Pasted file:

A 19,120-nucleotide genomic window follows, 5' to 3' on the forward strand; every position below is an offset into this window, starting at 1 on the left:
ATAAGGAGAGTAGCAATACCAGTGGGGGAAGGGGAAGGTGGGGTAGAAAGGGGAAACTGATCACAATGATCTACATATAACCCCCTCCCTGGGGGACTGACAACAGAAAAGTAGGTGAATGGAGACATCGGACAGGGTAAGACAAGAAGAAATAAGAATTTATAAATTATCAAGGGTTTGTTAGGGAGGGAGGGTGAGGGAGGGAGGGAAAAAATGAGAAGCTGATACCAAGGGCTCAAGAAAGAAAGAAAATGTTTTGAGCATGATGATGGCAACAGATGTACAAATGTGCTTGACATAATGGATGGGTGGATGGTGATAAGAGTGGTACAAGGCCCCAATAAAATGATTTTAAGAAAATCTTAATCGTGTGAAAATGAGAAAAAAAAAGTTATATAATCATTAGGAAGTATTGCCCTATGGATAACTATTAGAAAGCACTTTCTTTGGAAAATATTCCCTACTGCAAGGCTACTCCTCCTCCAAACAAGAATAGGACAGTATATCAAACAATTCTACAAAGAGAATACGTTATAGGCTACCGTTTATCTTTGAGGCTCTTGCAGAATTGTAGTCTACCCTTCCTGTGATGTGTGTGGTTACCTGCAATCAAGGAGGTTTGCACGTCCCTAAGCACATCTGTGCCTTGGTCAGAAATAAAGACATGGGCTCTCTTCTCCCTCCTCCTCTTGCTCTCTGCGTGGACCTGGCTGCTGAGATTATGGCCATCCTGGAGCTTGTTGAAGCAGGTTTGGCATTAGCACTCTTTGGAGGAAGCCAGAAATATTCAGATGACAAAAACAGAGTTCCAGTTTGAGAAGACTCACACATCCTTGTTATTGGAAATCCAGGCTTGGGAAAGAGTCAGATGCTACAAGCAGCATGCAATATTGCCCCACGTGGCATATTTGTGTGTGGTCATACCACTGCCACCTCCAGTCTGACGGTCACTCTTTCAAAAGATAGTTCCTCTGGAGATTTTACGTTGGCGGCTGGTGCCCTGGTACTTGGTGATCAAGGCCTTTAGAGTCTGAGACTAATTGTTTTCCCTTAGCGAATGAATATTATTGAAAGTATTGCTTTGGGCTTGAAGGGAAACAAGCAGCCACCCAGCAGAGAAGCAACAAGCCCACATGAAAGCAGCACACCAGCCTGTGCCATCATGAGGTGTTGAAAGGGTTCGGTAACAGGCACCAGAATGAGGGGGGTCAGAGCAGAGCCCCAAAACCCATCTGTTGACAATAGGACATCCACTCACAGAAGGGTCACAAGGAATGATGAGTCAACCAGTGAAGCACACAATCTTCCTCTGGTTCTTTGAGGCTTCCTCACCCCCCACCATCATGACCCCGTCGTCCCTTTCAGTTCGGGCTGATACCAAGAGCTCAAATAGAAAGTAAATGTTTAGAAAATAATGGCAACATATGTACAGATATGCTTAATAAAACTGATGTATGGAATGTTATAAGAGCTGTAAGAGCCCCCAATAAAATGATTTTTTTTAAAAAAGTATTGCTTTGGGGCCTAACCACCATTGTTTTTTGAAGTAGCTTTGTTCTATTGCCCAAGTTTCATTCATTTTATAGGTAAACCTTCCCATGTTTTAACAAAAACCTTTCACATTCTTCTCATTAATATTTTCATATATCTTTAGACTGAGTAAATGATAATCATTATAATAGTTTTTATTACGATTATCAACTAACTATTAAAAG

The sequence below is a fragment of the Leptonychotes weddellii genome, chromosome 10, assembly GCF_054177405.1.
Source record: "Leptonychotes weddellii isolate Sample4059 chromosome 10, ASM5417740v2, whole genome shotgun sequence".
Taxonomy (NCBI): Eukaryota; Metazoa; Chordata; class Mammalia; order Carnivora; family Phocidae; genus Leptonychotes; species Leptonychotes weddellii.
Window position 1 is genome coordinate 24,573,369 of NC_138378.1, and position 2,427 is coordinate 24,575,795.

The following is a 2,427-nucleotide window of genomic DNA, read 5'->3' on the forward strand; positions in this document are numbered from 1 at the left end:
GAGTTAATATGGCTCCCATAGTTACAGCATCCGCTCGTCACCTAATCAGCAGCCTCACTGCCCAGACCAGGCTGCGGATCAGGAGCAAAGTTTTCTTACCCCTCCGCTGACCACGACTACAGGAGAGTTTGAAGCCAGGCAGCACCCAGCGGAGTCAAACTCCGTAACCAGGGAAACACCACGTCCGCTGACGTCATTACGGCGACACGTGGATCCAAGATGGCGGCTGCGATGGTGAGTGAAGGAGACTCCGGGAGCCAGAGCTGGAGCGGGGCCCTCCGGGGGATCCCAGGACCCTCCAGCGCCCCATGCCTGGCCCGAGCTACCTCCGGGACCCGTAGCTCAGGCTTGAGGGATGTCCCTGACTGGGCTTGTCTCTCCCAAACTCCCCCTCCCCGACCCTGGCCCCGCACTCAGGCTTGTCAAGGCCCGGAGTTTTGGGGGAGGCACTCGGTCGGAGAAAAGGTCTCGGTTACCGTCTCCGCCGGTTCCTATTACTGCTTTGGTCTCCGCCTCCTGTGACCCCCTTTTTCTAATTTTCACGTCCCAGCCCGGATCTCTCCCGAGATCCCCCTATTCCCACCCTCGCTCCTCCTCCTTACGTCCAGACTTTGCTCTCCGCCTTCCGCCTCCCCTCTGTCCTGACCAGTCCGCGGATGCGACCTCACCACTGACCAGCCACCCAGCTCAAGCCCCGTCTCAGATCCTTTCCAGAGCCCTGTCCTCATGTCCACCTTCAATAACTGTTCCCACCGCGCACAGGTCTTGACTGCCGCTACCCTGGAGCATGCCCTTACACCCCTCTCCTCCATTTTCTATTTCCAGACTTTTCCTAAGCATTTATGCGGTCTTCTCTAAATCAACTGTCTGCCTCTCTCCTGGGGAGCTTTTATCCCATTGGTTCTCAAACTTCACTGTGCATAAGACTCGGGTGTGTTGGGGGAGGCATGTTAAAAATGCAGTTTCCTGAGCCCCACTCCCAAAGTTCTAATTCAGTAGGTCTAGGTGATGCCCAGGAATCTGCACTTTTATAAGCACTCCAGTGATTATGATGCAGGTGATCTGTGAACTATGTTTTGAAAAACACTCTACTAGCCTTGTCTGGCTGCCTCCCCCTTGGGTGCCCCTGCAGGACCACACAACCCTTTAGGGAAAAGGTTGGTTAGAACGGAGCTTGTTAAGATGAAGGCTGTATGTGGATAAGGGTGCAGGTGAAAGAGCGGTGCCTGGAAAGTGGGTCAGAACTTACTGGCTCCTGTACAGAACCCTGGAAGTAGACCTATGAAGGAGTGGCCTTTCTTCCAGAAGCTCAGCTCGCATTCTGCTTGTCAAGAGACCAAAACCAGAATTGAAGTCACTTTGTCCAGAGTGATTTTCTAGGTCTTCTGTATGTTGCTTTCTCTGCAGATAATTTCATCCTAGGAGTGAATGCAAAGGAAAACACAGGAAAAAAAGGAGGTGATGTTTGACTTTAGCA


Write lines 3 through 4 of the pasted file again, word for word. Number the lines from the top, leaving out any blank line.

The sequence below is a fragment of the Leptonychotes weddellii genome, chromosome 10, assembly GCF_054177405.1.
Source record: "Leptonychotes weddellii isolate Sample4059 chromosome 10, ASM5417740v2, whole genome shotgun sequence".